|Viewing items 1 to 10 of 10|
Historical --- A genius of great versatility, Thomas Sheraton, was an inventor, author, artist, mechanic, teacher, preacher and furniture designer. Considered be many as the greatest furniture designer of all, his style was the last of the five great styles of the 18th century, a time referred to as the golden age of English cabinetwork. Not a master craftsman himself, he exerted a tremendous influence of furniture craftsmen through the designs in his four books. These designs, which are now characterized as the Sheraton style, were very much an anthology of other men’s ideas –Adam, Shearer, Hepplewhite, and the Louis XVI style. (These influences produced the “Early Sheraton” style for which he best remembered, and which is in marked contrast to the “Late Sheraton” style wherein his designs were influenced by the French Directories and French Empire styles.) Sheraton is considered to have built the first twin beds, roll-top-desk, kidney-shaped tables and dual-purpose furniture. Sheraton was a man of brilliant abilities but largely due to his eccentric character, never attained financial success and his life was one of abject poverty and disappointment.
General attributes --- Sheraton’s design can best be defined as slender, refined, and delicate – even dainty – in appearance but structurally sound and durable in construction. All pieces are well proportioned, straight lines predominating although curves are used to good effect in pieces such as sideboards, Ornament was graceful, delicate and elegantly refined. Inlay and marquetry are extensively used for decoration, also classical carvings of urns, lyres, ferns, and shell and drapery swags. Graceful oval panels of richly figured veneered wood were especially characteristic of Sheraton’s design. Sheraton produced mahogany furniture for dinning rooms, bedrooms, libraries, rosewood, satinwood, and painted furniture for drawing rooms. Upholstering fabrics included plain, striped and flower satins, silks and damasks and occasional use of cane.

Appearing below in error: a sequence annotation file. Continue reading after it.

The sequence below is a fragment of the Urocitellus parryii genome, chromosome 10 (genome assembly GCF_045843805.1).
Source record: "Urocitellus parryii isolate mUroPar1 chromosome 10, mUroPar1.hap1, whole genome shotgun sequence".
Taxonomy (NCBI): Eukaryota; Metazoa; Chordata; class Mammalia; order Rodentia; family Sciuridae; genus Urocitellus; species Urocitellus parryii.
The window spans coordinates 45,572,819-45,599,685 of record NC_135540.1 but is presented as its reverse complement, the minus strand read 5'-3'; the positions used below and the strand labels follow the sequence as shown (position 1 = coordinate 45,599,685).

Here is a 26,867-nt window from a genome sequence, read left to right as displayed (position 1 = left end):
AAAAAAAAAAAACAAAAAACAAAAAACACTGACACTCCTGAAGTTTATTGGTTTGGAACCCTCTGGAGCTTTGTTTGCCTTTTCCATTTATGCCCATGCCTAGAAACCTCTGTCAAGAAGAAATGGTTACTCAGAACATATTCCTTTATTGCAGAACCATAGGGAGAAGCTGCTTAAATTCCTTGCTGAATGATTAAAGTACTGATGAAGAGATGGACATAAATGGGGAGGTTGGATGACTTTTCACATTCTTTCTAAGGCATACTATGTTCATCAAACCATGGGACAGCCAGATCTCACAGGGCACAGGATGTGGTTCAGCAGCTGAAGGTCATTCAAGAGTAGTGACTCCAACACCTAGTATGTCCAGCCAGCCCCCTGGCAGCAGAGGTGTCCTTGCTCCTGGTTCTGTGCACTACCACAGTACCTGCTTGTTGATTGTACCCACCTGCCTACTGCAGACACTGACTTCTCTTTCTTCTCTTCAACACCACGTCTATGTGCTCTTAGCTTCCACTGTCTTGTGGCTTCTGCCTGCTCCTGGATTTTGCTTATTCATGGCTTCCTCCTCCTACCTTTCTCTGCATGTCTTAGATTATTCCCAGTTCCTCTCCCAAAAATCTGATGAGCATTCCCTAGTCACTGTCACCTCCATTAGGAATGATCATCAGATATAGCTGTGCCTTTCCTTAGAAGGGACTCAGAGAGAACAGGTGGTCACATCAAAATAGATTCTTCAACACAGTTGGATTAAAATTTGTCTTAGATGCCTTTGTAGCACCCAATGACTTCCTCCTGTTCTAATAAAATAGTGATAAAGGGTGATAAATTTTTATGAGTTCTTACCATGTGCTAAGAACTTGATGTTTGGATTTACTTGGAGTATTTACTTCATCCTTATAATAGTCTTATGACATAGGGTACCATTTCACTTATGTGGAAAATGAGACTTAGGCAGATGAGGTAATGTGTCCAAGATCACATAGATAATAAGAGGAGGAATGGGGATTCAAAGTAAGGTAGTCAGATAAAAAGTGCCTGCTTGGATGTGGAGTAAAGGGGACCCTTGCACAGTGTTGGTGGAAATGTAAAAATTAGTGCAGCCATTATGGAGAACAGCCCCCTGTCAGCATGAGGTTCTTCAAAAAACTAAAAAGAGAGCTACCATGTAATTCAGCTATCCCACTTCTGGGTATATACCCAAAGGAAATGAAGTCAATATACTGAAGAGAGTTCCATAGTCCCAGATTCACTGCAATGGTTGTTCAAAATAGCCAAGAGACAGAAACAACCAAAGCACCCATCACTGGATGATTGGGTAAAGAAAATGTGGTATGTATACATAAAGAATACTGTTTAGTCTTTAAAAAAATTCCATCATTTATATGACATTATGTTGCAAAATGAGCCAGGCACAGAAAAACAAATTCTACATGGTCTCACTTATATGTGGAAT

Chairs --- Chair are finely proportioned have a splendid distribution of ornament and convey a most fragile delicacy. Legs are slender fluted, round or square, tapered down to natural or spade feet. Early Sheraton chairs backs are square or rectangular with delicately carved openwork design of fretwork panels, urns, lyre or turned posts, shields or cane. Splats do not extend to the seat rail but are supported on a horizontal crosspiece raised several inches above the seat. The top rail of the chair back was commonly straight. Arms rests curve gracefully out from back to front supports, which are usually continuations of the front legs. Seats are rectangular, nearly square, but taper slightly toward the back. In upholstered chairs, Sheraton – differing from Hepplewhite – allowed the seat frame to show as visible support for cushioning.
Sideboards and Tables --- Both have slender tapered legs, similar to chairs, usually without stretchers. General lines of sideboards are straight with convex curves on corners and front (in contrast to Hepplewhite’s designs which have concave curves at corners). Concealed in the sideboard interior were various small drawers, shelves and boxes. Sheraton designed many types of tables. Some have tripod pedestal bases, others have drop leaves. Oval tops appear on occasional pieces. Secretaries are delicate and well proportioned. Bookcases often have shaped pediments and curved traceries on glazed doors. Sofas are graceful with light, slender legs.
Suggestions For Use --- Extensively reproduced today, the Sheraton style combines well with other late Georgian, Louis XVI and Duncan Phyfe styles.
- Bookcases / Breakfronts / Cabinets
- Bureaus / Secretaires
- Desks / Writing Tables
- Chests / Commodes / Side Cabinets / Tallboys
- Side / Card / Tea Tables
- Occasional / Breakfast / Dining Tables
- Sideboards /Serving Tables
- Console / Center Tables
- Tea Caddies
- Lamps / Wall Lights
- Candlesticks / Candelabra
- Chippendale (1740-1779)
- Adam (1760-1792)
- Hepplewhite (1770-1786)
- Sheraton (1780-1806)
- Regency (1793 - 1830)
- Victorian (1830-1890)